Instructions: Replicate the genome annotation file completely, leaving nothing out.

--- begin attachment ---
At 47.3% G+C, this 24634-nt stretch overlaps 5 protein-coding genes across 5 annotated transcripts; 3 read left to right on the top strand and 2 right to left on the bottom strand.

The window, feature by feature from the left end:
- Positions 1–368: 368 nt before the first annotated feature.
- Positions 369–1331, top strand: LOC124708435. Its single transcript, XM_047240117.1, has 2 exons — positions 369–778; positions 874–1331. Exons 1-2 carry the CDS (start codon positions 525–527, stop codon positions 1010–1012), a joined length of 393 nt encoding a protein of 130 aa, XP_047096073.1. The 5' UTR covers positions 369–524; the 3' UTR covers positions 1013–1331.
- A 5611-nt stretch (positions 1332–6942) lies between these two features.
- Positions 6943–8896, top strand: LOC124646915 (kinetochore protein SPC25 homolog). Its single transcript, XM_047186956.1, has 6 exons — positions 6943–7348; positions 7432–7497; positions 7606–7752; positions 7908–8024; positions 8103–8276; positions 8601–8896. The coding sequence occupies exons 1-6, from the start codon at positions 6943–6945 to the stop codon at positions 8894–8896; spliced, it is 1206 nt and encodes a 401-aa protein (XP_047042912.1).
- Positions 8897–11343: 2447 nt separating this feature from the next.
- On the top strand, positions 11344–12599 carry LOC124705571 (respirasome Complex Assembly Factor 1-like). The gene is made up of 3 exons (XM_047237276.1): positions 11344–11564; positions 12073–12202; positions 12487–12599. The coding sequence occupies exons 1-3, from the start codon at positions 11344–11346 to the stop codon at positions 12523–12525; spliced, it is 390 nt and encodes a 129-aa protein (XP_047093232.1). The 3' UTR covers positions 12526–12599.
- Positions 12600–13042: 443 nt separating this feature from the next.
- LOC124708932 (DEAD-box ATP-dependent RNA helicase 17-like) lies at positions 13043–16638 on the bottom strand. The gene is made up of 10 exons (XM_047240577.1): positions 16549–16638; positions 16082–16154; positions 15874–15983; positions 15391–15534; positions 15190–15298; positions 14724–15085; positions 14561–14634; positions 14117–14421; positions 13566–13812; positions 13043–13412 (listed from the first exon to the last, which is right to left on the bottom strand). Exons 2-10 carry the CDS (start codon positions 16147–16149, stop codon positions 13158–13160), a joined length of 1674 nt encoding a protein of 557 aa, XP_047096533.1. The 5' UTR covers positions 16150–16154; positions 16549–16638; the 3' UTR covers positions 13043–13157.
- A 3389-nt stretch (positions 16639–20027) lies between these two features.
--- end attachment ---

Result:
At 47.3% G+C, this 24634-nt stretch overlaps 5 protein-coding genes across 5 annotated transcripts; 3 read left to right on the top strand and 2 right to left on the bottom strand.

The window, feature by feature from the left end:
- Positions 1–368: 368 nt before the first annotated feature.
- Positions 369–1331, top strand: LOC124708435. Its single transcript, XM_047240117.1, has 2 exons — positions 369–778; positions 874–1331. Exons 1-2 carry the CDS (start codon positions 525–527, stop codon positions 1010–1012), a joined length of 393 nt encoding a protein of 130 aa, XP_047096073.1. The 5' UTR covers positions 369–524; the 3' UTR covers positions 1013–1331.
- A 5611-nt stretch (positions 1332–6942) lies between these two features.
- Positions 6943–8896, top strand: LOC124646915 (kinetochore protein SPC25 homolog). Its single transcript, XM_047186956.1, has 6 exons — positions 6943–7348; positions 7432–7497; positions 7606–7752; positions 7908–8024; positions 8103–8276; positions 8601–8896. The coding sequence occupies exons 1-6, from the start codon at positions 6943–6945 to the stop codon at positions 8894–8896; spliced, it is 1206 nt and encodes a 401-aa protein (XP_047042912.1).
- Positions 8897–11343: 2447 nt separating this feature from the next.
- On the top strand, positions 11344–12599 carry LOC124705571 (respirasome Complex Assembly Factor 1-like). The gene is made up of 3 exons (XM_047237276.1): positions 11344–11564; positions 12073–12202; positions 12487–12599. The coding sequence occupies exons 1-3, from the start codon at positions 11344–11346 to the stop codon at positions 12523–12525; spliced, it is 390 nt and encodes a 129-aa protein (XP_047093232.1). The 3' UTR covers positions 12526–12599.
- Positions 12600–13042: 443 nt separating this feature from the next.
- LOC124708932 (DEAD-box ATP-dependent RNA helicase 17-like) lies at positions 13043–16638 on the bottom strand. The gene is made up of 10 exons (XM_047240577.1): positions 16549–16638; positions 16082–16154; positions 15874–15983; positions 15391–15534; positions 15190–15298; positions 14724–15085; positions 14561–14634; positions 14117–14421; positions 13566–13812; positions 13043–13412 (listed from the first exon to the last, which is right to left on the bottom strand). Exons 2-10 carry the CDS (start codon positions 16147–16149, stop codon positions 13158–13160), a joined length of 1674 nt encoding a protein of 557 aa, XP_047096533.1. The 5' UTR covers positions 16150–16154; positions 16549–16638; the 3' UTR covers positions 13043–13157.
- A 3389-nt stretch (positions 16639–20027) lies between these two features.